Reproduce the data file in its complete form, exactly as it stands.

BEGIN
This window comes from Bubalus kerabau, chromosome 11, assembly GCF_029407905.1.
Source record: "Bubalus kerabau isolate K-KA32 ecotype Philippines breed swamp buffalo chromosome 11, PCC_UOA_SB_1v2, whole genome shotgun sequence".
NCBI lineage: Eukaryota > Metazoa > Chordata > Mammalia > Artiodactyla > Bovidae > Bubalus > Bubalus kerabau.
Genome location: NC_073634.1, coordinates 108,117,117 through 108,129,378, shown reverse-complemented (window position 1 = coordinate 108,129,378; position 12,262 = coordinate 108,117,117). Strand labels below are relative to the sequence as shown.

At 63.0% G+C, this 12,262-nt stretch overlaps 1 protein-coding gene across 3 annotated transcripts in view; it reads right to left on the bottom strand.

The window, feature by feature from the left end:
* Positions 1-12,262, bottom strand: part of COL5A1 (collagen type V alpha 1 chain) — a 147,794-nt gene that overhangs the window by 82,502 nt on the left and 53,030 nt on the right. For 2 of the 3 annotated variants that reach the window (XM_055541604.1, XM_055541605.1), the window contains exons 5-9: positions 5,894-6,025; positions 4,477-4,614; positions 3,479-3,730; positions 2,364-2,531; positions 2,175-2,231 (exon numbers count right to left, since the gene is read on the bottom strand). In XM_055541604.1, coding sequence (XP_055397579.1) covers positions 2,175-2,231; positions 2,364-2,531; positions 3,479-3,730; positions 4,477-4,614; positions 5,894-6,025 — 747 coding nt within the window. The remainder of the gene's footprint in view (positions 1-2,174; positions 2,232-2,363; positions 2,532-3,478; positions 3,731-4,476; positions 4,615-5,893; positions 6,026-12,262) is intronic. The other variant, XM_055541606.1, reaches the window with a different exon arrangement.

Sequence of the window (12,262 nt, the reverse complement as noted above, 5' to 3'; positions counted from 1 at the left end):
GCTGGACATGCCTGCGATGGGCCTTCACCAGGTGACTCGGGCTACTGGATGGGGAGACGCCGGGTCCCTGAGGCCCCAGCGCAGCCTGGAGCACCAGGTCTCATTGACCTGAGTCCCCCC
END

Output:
This window comes from Bubalus kerabau, chromosome 11, assembly GCF_029407905.1.
Source record: "Bubalus kerabau isolate K-KA32 ecotype Philippines breed swamp buffalo chromosome 11, PCC_UOA_SB_1v2, whole genome shotgun sequence".
NCBI lineage: Eukaryota > Metazoa > Chordata > Mammalia > Artiodactyla > Bovidae > Bubalus > Bubalus kerabau.
Genome location: NC_073634.1, coordinates 108,117,117 through 108,129,378, shown reverse-complemented (window position 1 = coordinate 108,129,378; position 12,262 = coordinate 108,117,117). Strand labels below are relative to the sequence as shown.

At 63.0% G+C, this 12,262-nt stretch overlaps 1 protein-coding gene across 3 annotated transcripts in view; it reads right to left on the bottom strand.

The window, feature by feature from the left end:
* Positions 1-12,262, bottom strand: part of COL5A1 (collagen type V alpha 1 chain) — a 147,794-nt gene that overhangs the window by 82,502 nt on the left and 53,030 nt on the right. For 2 of the 3 annotated variants that reach the window (XM_055541604.1, XM_055541605.1), the window contains exons 5-9: positions 5,894-6,025; positions 4,477-4,614; positions 3,479-3,730; positions 2,364-2,531; positions 2,175-2,231 (exon numbers count right to left, since the gene is read on the bottom strand). In XM_055541604.1, coding sequence (XP_055397579.1) covers positions 2,175-2,231; positions 2,364-2,531; positions 3,479-3,730; positions 4,477-4,614; positions 5,894-6,025 — 747 coding nt within the window. The remainder of the gene's footprint in view (positions 1-2,174; positions 2,232-2,363; positions 2,532-3,478; positions 3,731-4,476; positions 4,615-5,893; positions 6,026-12,262) is intronic. The other variant, XM_055541606.1, reaches the window with a different exon arrangement.

Sequence of the window (12,262 nt, the reverse complement as noted above, 5' to 3'; positions counted from 1 at the left end):
GCTGGACATGCCTGCGATGGGCCTTCACCAGGTGACTCGGGCTACTGGATGGGGAGACGCCGGGTCCCTGAGGCCCCAGCGCAGCCTGGAGCACCAGGTCTCATTGACCTGAGTCCCCCC